Pros and Cons of Year-Round School

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Year-round school calendars offer the same 180 days of schooling as the traditional nine-month school calendar that is believed to have been created to ensure children were home to help parents harvest crops on family farms.

While the year-round schedule is not what most adults remember from their own school experience, it may not be as challenging or undesirable as some assume it to be. Children are not given less time off, but instead, the usual nine months on, three months off schedule is redistributed with a schedule of short instruction periods that alternate with shorter breaks across the whole year.

Proponents of year-round schools say it may be a way to increase academic achievement, but opponents have also identified potential drawbacks. The debate over year-round schools has uncovered pros and cons that give pause to parents about whether it is the right choice for their children.

Pro

  • Reduces learning loss over summer break

  • No need for summer school

  • Evenly distributed breaks for vacations

  • Consistent year-round childcare need

  • Allows multi-track system to maximize school use

  • Makes teaching a full-time profession

Con

  • Initial costs to implement new schedule

  • Higher operating costs in summer

  • Teens could not have summer jobs

  • Siblings may be on different multi-track schedules

  • Students would not have summer sports, summer camps

  • Could be challenging to pay teachers for year-round work

Pros 

Some of the pros of year-round schooling include:

  • Decreased need to re-teach skills after long vacations, allowing teachers to use classroom time more efficiently.
  • Shorter summer breaks mean students are less likely to incur summer learning loss, which may increase academic performance for underprivileged children and decrease the number of students being served by intervention programs.
  • Remediation needs can be addressed during the school year as opposed to during summer programs, possibly decreasing the need to include summer school in local budgets.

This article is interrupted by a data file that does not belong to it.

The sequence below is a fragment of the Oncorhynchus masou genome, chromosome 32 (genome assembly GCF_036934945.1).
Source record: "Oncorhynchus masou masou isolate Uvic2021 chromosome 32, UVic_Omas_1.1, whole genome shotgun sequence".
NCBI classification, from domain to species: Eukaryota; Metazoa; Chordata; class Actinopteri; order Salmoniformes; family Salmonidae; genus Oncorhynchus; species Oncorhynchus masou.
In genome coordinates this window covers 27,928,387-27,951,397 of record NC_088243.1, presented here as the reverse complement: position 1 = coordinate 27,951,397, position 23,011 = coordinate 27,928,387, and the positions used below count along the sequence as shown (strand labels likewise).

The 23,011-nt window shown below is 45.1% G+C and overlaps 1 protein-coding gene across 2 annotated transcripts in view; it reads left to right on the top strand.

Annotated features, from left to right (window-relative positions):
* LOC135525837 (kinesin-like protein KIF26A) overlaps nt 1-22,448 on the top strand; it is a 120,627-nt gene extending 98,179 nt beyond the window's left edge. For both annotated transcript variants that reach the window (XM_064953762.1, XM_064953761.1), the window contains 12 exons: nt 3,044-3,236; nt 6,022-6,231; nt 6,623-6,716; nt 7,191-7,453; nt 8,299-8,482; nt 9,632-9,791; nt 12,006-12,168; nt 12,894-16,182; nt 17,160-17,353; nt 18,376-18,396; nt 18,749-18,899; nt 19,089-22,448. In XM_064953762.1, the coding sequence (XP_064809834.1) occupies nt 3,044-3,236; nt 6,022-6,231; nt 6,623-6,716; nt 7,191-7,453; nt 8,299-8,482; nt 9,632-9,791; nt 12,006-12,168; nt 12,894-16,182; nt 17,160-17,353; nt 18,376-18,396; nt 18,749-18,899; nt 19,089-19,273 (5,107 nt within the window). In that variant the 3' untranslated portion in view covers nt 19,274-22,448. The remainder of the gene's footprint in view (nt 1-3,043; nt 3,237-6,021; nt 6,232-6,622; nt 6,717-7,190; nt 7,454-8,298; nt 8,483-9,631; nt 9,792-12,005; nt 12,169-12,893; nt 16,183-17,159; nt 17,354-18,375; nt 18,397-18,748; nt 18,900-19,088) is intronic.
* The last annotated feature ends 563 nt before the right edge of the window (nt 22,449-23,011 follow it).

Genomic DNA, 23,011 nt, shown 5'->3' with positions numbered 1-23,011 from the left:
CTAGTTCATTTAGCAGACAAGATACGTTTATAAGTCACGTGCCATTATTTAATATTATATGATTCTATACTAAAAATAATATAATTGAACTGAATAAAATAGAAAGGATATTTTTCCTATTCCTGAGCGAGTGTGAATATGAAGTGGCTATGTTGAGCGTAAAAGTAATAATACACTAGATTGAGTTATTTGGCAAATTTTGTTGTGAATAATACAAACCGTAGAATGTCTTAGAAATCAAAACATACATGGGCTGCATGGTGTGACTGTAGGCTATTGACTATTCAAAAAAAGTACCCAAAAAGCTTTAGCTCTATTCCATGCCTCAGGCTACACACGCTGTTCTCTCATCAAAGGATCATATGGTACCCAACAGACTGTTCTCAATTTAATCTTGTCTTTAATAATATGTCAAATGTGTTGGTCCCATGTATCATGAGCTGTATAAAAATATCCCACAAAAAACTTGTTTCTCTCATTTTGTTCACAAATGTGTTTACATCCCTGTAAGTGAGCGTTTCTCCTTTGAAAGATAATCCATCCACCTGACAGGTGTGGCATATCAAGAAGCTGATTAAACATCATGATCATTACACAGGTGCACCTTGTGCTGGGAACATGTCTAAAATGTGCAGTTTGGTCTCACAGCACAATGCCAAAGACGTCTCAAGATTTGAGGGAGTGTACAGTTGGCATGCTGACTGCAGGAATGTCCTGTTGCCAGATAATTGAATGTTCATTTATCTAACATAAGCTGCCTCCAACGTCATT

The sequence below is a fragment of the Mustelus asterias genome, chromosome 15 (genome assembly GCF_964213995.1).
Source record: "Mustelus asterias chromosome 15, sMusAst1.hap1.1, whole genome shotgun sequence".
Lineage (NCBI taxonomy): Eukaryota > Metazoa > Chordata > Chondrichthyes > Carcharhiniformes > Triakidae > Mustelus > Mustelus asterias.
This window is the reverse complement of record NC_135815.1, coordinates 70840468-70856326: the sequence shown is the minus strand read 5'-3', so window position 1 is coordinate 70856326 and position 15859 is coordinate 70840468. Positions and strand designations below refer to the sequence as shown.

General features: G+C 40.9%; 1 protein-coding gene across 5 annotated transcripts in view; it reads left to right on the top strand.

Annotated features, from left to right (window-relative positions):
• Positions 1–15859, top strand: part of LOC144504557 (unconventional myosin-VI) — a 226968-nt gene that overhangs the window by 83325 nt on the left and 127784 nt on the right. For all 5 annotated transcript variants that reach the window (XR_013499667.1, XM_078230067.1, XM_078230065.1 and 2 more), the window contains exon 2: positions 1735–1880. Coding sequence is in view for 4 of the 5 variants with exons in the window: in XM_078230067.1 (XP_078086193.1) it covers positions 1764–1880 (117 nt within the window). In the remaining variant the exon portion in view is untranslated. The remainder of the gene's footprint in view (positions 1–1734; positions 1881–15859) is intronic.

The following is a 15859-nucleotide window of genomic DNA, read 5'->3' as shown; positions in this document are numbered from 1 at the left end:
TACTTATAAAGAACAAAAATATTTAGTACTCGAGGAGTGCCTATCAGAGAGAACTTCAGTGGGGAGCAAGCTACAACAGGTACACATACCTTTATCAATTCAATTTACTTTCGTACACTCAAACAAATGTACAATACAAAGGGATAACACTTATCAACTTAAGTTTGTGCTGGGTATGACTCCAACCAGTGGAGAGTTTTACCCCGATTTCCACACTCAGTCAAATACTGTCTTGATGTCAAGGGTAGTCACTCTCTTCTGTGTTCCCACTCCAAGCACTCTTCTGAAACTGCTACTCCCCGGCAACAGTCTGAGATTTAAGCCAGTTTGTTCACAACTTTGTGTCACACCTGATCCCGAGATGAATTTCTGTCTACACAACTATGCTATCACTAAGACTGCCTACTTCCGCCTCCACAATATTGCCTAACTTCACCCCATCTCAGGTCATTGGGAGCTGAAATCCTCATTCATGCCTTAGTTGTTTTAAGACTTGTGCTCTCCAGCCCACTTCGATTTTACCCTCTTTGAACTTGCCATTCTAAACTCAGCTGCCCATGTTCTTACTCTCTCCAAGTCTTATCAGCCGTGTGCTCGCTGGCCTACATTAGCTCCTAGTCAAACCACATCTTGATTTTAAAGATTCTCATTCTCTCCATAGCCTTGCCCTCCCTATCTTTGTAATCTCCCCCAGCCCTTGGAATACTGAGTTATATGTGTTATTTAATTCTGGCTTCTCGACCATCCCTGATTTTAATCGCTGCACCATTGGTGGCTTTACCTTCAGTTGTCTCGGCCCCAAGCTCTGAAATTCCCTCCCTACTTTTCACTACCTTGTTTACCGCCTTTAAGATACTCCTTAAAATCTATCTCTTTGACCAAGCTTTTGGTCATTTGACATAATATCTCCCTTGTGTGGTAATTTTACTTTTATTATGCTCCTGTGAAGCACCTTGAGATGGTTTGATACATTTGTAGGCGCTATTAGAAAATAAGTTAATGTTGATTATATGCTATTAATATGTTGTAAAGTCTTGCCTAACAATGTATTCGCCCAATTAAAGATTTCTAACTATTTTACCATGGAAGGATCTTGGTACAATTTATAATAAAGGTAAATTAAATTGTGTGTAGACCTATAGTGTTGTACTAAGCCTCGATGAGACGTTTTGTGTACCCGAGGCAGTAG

• Vacation time can be more evenly distributed throughout the year, making it easier to schedule family vacations and for students to revitalize themselves more frequently.
  • Families who struggle to find childcare or pay childcare expenses will benefit, as will children who are in sub-par childcare during summer vacation or after school care.
  • Multi-tracking programs, those in which groups of students are on different school schedules, may allow for more school consolidation.
  • Extending the school year may help make teaching a full-time, more lucrative profession for educators if year-round schools can cut costs through multi-tracking programs.

Cons 

Some of the arguments against year-round schooling include:

  • Initial costs associated with starting or changing a traditional school to a year-round school are high.
  • School maintenance costs, including day-to-day upkeep, air-conditioning, and utilities, can increase up to 10 percent if schools are open during the summer.
  • Teens who need to work to help support themselves or make money for college may have difficulty holding or finding a job if they do not have the entire summer off.
  • School budgets and staffing issues simply may not allow for extended school-year programs. Many schools already struggle to pay teachers a competitive wage, making it hard to keep high-quality teachers. The cost of teaching as a full-time endeavor may not be feasible either locally or federally.
  • Multi-tracking programs mean that parents could possibly have children that are on different schedules.
  • Children in year-round schools would not be able to participate in sports teams or programs that operate in the summertime.
  • Students in year-round school may miss out on opportunities to spend time with children of other ages while learning about nature, as typical summer camp experiences may no longer be a part of the childhood experience.

Popularity Is Growing

Frederick M. Hess, director of Education Policy Studies of the American Enterprise Institute for Public Policy Research, notes that few countries offer more than seven consecutive weeks of vacation for students. This contrasts with the United States' average of 13 weeks.

In a 2008 report titled "Summer Vacation Is No Longer Necessary," Hess suggested that following the agrarian calendar is an anachronistic way of running schools—that, although year-round school calendars are not a uniform solution, families should have more options for schools that operate year-round.

That opinion is gaining traction. In fact, a growing number of schools have opted to transition to a year-round calendar model.

According to an education policy report prepared for members of Congress in 2014, the number of year-round schools went from 410 (educating 350,000 students) in the 1980s to more than 3,700 (educating two million students) across 45 states in 2012.

Such growth in the numbers has school officials looking into research that examines both benefits in learning for students, but also how year-round schools affect the overall cost of education for all parties involved.

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Article Sources

  1. National Education Association. Research Spotlight on Year-Round Education.

  2. Congressional Research Service. Year-Round Schools: In Brief.

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